The idea of time is so important in this passage because it humanizes “time” by describing Big Ben as a “young man” and throughout the story Big Ben disrupts people during their daily routine, reminds them of their time, and helps them become aware of their time while also pacing them. Big Ben is constantly mentioned throughout the story almost making it seem to the reader as if it was one of the main characters. It keeps reminding the characters in the story that time is important and can not be wasted.
“In the old days Hortons Bay was a lumbering town. No one who lived in it was out of sound of the big saws in the mill by the lake. Then one year there were no more logs to make lumber. The lumber schooners came into the bay and were laded with the cut of the mill that stood stacked in the yard. All the piles of lumber were carried away. The big mill building had all its machinery that was removable taken out and hoisted on board one of the schooners by the men who had worked in the mill … the sails of the schooner filled and it moved out into the open lake, carrying with it everything that had made the mill a mill and Hortons Bay a town.
Ten years later there was nothing of the mill left except the broken white limestone of its foundations showing through the swampy second growth as Nick and Marjorie rowed along the shore” (31).
There’s a lot of dealing with the passage of time and the cycles of life in this book. Here, more than ten years pass in less than a page as Hemingway concisely represents the town in its noisy heyday down to when there is nothing at all left of it. I was struck by how all of that life was stripped down both by time and by his description of it.
Hemingway, Ernest. “The End of Something.” In Our Time. New York: Scribner Paperback Fiction, 2003. Print.
“The rushing after lost time, the frantic quest for the present, the rage to be “contemporaries of all mankind” (as Octavio Paz put it) — all these things are typical of the search for a way to enter literary time and thereby attain artistic salvation.”
Casanova, Pascale. “The World Republic of Letters”. transl. M. B. Devoise. Harvard University Press, Cambridge, Massachusetts, 1999. pp. 91.
This passage portrays modernity in a peculiar way. The term “artistic salvation” is intriguing in the way that it captures the intentions of so many authors across time. Salvation means that the work will be preserved from being harmed or lost, thus placing the work in a realm outside of time and space, free from the changing trends and modes of literature. Of course, we can consider this to be what happens to a book when it becomes a classic, but Casanova uses this to point out the contradictions of being “modern.” If a classic, a book that has been preserved, is beyond the chains of time, then the quest for being modern is also the quest for writing something outside of time (“literary time”), not the quest to be “connect[ed] with fashion” (91).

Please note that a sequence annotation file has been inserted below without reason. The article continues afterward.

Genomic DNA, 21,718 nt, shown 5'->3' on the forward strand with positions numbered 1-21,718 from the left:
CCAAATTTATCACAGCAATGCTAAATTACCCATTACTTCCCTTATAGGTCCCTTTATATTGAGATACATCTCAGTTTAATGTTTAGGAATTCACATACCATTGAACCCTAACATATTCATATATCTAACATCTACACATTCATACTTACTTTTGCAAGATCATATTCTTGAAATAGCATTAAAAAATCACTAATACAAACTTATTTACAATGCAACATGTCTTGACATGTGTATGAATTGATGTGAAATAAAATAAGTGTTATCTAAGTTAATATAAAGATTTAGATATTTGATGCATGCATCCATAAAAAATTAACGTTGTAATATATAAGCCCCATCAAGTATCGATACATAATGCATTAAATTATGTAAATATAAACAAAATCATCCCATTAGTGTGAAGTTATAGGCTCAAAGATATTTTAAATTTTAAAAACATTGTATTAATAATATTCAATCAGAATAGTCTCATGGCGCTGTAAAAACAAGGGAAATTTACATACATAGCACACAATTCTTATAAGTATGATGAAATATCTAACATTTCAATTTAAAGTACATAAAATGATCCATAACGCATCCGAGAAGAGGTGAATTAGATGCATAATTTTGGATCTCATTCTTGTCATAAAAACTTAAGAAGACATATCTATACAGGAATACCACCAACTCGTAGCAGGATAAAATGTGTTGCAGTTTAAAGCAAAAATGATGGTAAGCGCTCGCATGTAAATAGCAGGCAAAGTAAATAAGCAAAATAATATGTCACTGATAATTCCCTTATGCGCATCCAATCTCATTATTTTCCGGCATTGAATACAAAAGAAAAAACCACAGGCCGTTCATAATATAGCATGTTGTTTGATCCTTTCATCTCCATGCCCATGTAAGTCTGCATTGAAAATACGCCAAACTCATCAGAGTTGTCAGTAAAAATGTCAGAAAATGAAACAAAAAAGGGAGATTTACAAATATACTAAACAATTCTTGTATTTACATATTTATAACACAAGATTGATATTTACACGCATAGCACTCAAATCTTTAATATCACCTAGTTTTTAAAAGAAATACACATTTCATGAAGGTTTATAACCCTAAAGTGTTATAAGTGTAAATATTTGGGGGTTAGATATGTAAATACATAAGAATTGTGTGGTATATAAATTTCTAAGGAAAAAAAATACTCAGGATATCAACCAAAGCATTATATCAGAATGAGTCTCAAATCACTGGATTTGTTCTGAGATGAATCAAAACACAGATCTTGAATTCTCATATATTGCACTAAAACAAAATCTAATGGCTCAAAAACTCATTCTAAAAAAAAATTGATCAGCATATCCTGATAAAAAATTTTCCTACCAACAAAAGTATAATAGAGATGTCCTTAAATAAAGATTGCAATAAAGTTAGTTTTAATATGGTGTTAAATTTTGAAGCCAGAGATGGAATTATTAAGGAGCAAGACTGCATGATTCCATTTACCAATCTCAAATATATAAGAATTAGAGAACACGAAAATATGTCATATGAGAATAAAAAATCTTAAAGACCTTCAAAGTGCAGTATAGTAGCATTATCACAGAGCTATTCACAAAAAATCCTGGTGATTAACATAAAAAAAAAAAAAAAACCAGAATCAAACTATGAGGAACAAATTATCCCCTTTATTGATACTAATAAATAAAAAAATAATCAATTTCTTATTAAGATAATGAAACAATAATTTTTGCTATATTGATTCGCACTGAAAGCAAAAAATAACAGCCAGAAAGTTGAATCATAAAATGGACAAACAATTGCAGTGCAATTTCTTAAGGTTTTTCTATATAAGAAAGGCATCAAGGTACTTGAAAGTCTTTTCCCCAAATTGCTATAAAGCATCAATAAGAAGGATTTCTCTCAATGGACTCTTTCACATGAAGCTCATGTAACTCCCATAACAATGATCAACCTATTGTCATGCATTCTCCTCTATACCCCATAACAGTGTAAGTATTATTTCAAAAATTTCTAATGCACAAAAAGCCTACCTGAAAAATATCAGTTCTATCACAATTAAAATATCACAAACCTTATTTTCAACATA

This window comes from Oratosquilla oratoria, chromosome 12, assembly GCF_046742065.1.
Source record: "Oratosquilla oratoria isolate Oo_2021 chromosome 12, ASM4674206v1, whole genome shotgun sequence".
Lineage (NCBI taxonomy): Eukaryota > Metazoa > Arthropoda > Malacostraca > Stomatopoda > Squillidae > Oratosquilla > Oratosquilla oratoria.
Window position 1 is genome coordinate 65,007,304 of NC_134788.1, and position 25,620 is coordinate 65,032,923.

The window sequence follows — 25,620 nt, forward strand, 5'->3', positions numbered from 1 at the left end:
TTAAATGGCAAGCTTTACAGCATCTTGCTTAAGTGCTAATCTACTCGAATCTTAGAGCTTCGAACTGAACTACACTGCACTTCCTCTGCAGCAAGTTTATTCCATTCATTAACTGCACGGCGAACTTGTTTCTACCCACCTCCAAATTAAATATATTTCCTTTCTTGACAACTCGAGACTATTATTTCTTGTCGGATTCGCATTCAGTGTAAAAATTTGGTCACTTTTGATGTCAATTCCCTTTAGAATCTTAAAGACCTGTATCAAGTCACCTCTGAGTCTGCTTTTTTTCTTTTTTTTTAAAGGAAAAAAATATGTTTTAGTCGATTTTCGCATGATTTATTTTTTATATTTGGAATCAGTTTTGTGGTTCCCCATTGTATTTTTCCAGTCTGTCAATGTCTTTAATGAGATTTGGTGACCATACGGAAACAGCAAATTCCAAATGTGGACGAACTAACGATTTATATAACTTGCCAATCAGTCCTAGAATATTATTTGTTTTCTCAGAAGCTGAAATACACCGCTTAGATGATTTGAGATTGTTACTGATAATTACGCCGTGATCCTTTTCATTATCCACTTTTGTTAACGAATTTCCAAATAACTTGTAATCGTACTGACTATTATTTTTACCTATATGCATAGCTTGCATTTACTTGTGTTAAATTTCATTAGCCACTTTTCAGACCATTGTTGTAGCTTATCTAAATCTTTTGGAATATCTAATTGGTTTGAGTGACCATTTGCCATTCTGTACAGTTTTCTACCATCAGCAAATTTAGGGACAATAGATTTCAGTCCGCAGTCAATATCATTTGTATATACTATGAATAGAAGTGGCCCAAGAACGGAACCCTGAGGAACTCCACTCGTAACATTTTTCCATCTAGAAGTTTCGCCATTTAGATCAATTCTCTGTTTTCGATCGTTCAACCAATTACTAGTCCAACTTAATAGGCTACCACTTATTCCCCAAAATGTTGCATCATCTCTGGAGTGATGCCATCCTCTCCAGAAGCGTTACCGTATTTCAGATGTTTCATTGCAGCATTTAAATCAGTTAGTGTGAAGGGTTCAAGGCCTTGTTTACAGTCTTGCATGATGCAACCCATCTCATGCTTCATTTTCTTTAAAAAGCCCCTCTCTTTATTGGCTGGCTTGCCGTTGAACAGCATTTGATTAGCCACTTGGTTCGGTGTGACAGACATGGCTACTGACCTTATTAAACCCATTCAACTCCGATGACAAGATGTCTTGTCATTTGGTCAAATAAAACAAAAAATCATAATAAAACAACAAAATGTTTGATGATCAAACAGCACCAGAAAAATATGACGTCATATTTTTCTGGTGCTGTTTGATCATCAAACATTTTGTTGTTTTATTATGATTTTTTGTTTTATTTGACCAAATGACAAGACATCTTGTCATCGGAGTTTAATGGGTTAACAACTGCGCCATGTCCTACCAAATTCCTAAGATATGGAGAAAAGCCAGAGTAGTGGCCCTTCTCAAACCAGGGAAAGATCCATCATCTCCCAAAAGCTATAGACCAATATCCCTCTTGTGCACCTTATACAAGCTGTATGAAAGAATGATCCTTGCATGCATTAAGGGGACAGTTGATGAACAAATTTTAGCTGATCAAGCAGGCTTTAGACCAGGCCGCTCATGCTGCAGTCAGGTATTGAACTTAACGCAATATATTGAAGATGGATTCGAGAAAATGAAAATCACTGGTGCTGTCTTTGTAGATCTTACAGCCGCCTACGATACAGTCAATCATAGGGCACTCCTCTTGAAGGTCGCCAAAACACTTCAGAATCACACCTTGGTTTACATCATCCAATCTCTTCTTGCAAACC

“The modern work is condemned to become dated unless, by achieving the status of a classic, it manages to free itself from the fluctuations of taste and critical opinion… Literarily speaking, a classic is a work that rises above competition and so escapes the bidding of time. Only in this way can a modern work be rescued from aging, by being declared timeless and immortal.” (92)
Casanova, Pascale. The World Republic of Letters. Translated by M. B. DeBevoise. Cambridge, MA: Harvard University Press, 2004.
Whereas the modern author tries desperately to be as modern and contemporary as possible, his real success, paradoxically, is creating something that is timeless and classic – and by doing so, defining what it is to be literature.
“The modern work is condemned to become dated unless, by achieving the status of a classic, it manages to free itself from the fluctuations of taste and critical opinion… Literarily speaking, a classic is a work that rises above competition and so escapes the bidding of time. Only in this way can a modern work be rescued from aging, by being declared timeless and immortal. The classic incarnates literary legitimacy itself, which is to say what is recognized as constituting Literature; what, in serving as a unit of measure, supplies the basis for determining the limits of that which is considered to be literary.”
Casanova, Pascale. “The World Republic of Letters”. transl. M. B. Devoise. Harvard University Press, Cambridge, Massachusetts, 1999. pp. 92.
Casanova seems to be suggesting that what it means to be a truly modern work is constantly changing with those writing in different styles and coming up with the “most recent innovations in form and technique”; that is unless it is great enough to reach the status of a classic. From my understanding, Casanova is attempting to describe a modern work with a greater focus on the word “modern” which attempts to constantly grasp at the present while claiming its legitimacy as literature only if it were great enough to become a classic.